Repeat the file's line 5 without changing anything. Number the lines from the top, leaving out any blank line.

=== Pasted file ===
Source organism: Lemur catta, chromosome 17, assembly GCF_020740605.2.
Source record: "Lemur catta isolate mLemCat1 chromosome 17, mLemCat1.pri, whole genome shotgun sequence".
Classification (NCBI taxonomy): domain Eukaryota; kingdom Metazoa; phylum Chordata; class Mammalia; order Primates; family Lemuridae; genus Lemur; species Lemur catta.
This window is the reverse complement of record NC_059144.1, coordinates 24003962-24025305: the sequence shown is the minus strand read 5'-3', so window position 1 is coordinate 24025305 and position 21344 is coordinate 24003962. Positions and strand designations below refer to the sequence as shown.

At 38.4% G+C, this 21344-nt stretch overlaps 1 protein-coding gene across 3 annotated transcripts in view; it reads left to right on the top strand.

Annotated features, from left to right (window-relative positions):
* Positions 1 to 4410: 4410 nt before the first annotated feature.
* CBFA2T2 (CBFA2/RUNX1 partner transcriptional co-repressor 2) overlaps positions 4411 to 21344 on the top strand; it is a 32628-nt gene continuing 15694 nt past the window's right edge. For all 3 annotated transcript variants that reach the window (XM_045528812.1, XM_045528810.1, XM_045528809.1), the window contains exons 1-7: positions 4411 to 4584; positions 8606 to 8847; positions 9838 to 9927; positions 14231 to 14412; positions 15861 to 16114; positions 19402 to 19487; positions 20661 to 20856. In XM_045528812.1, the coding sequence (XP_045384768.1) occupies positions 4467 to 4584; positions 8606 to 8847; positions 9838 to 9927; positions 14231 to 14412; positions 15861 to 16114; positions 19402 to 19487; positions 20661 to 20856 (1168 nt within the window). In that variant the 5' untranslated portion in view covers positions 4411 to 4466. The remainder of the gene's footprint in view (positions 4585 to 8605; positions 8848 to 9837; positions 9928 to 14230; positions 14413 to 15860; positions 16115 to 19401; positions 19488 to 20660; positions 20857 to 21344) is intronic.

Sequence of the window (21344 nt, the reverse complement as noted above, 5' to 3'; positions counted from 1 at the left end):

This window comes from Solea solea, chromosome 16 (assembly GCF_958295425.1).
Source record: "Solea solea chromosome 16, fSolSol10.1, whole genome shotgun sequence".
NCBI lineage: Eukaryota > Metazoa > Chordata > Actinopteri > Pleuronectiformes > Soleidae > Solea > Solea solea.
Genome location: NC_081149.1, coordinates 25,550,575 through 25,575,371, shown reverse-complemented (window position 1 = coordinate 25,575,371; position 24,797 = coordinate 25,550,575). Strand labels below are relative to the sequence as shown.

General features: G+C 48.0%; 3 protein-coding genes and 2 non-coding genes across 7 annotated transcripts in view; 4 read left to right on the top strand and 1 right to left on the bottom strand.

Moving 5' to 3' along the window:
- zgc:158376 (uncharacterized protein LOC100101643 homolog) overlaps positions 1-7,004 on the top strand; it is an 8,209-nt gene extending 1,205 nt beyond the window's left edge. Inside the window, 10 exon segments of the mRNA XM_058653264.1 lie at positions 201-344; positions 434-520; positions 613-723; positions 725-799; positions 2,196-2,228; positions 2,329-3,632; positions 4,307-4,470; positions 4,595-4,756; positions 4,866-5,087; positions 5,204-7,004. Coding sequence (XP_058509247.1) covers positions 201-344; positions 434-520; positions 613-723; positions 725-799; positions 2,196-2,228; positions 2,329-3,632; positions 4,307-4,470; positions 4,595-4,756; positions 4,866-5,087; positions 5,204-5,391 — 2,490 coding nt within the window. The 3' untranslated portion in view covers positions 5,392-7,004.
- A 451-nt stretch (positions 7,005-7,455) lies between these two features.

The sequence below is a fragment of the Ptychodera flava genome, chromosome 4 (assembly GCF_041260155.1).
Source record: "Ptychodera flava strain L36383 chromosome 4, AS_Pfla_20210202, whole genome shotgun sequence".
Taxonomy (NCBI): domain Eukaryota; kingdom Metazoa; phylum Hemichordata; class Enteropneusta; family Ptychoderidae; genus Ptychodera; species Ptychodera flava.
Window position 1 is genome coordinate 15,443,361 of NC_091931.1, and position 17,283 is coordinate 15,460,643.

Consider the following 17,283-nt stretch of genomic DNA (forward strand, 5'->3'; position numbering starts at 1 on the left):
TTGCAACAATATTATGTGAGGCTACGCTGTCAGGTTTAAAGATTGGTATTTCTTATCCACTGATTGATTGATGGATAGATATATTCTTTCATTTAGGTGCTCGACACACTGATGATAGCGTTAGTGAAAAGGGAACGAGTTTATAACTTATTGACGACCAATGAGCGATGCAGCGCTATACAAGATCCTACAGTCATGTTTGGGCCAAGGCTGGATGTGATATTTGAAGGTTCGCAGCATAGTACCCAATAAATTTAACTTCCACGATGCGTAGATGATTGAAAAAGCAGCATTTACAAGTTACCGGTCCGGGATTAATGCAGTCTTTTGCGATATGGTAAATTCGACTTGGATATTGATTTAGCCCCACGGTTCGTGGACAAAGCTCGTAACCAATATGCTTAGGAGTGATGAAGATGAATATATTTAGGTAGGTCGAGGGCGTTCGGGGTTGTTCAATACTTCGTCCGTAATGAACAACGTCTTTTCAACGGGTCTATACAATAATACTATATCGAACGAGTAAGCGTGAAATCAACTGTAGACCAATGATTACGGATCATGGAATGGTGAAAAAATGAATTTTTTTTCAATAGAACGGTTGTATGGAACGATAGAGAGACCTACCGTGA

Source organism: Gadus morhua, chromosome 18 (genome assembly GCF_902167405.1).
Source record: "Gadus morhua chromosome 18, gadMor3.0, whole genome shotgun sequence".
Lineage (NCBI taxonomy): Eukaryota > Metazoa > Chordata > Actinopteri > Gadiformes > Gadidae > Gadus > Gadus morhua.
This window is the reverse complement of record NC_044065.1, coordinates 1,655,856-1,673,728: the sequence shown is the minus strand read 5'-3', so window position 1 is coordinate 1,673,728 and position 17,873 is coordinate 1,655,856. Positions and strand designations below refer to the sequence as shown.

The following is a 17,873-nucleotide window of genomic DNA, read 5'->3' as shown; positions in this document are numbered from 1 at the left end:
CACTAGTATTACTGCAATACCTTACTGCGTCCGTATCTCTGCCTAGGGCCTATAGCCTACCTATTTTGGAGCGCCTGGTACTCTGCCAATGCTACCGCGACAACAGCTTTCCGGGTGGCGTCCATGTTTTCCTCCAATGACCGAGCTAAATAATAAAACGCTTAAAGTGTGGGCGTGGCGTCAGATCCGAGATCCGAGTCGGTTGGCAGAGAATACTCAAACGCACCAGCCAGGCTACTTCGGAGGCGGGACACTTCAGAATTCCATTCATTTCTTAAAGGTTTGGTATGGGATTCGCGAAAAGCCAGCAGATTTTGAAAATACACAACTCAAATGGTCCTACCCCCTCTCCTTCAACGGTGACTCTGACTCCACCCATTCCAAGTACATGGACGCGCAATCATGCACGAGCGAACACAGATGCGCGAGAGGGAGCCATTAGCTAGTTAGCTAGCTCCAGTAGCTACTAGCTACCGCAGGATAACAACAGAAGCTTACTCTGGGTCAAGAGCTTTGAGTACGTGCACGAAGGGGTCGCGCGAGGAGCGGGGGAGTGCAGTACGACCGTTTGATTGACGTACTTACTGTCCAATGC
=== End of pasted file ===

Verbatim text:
At 38.4% G+C, this 21344-nt stretch overlaps 1 protein-coding gene across 3 annotated transcripts in view; it reads left to right on the top strand.